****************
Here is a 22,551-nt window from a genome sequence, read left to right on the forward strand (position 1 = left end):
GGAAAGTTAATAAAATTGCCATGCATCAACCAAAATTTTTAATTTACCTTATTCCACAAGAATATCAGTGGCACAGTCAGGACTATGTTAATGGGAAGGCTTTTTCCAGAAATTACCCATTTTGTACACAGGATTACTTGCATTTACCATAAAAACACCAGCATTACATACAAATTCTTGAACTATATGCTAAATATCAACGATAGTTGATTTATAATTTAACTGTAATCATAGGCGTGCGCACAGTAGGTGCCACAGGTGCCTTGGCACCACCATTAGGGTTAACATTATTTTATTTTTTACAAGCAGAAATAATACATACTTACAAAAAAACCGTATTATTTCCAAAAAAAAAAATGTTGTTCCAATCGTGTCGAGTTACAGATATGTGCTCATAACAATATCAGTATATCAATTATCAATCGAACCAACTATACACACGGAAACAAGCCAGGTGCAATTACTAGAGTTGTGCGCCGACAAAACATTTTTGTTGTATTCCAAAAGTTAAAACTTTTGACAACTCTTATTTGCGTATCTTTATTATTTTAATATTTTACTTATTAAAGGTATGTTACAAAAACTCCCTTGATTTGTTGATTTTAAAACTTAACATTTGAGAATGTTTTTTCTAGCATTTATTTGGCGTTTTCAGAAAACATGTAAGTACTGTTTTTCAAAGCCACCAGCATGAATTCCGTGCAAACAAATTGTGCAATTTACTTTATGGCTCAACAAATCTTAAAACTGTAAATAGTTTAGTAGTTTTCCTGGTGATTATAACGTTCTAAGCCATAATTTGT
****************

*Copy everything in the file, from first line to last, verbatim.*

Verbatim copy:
Here is a 22,551-nt window from a genome sequence, read left to right on the forward strand (position 1 = left end):
GGAAAGTTAATAAAATTGCCATGCATCAACCAAAATTTTTAATTTACCTTATTCCACAAGAATATCAGTGGCACAGTCAGGACTATGTTAATGGGAAGGCTTTTTCCAGAAATTACCCATTTTGTACACAGGATTACTTGCATTTACCATAAAAACACCAGCATTACATACAAATTCTTGAACTATATGCTAAATATCAACGATAGTTGATTTATAATTTAACTGTAATCATAGGCGTGCGCACAGTAGGTGCCACAGGTGCCTTGGCACCACCATTAGGGTTAACATTATTTTATTTTTTACAAGCAGAAATAATACATACTTACAAAAAAACCGTATTATTTCCAAAAAAAAAAATGTTGTTCCAATCGTGTCGAGTTACAGATATGTGCTCATAACAATATCAGTATATCAATTATCAATCGAACCAACTATACACACGGAAACAAGCCAGGTGCAATTACTAGAGTTGTGCGCCGACAAAACATTTTTGTTGTATTCCAAAAGTTAAAACTTTTGACAACTCTTATTTGCGTATCTTTATTATTTTAATATTTTACTTATTAAAGGTATGTTACAAAAACTCCCTTGATTTGTTGATTTTAAAACTTAACATTTGAGAATGTTTTTTCTAGCATTTATTTGGCGTTTTCAGAAAACATGTAAGTACTGTTTTTCAAAGCCACCAGCATGAATTCCGTGCAAACAAATTGTGCAATTTACTTTATGGCTCAACAAATCTTAAAACTGTAAATAGTTTAGTAGTTTTCCTGGTGATTATAACGTTCTAAGCCATAATTTGT